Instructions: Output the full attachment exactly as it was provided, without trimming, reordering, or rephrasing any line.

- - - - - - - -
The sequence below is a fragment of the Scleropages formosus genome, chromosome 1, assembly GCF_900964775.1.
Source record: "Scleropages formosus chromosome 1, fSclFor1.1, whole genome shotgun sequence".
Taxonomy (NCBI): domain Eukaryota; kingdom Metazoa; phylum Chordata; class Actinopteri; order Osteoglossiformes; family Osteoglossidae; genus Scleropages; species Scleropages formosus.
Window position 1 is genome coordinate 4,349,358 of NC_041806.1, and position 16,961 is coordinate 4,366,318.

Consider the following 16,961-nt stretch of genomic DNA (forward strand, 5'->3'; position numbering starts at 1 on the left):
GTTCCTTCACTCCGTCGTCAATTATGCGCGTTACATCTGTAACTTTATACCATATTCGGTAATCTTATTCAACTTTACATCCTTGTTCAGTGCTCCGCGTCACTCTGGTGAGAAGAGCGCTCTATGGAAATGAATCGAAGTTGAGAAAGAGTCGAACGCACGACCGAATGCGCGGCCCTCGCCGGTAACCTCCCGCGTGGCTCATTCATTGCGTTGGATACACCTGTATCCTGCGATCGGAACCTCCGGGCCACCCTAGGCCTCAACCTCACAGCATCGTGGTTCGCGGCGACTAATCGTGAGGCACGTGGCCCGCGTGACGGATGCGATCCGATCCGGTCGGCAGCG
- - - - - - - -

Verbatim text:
The sequence below is a fragment of the Scleropages formosus genome, chromosome 1, assembly GCF_900964775.1.
Source record: "Scleropages formosus chromosome 1, fSclFor1.1, whole genome shotgun sequence".
Taxonomy (NCBI): domain Eukaryota; kingdom Metazoa; phylum Chordata; class Actinopteri; order Osteoglossiformes; family Osteoglossidae; genus Scleropages; species Scleropages formosus.
Window position 1 is genome coordinate 4,349,358 of NC_041806.1, and position 16,961 is coordinate 4,366,318.

Consider the following 16,961-nt stretch of genomic DNA (forward strand, 5'->3'; position numbering starts at 1 on the left):
GTTCCTTCACTCCGTCGTCAATTATGCGCGTTACATCTGTAACTTTATACCATATTCGGTAATCTTATTCAACTTTACATCCTTGTTCAGTGCTCCGCGTCACTCTGGTGAGAAGAGCGCTCTATGGAAATGAATCGAAGTTGAGAAAGAGTCGAACGCACGACCGAATGCGCGGCCCTCGCCGGTAACCTCCCGCGTGGCTCATTCATTGCGTTGGATACACCTGTATCCTGCGATCGGAACCTCCGGGCCACCCTAGGCCTCAACCTCACAGCATCGTGGTTCGCGGCGACTAATCGTGAGGCACGTGGCCCGCGTGACGGATGCGATCCGATCCGGTCGGCAGCG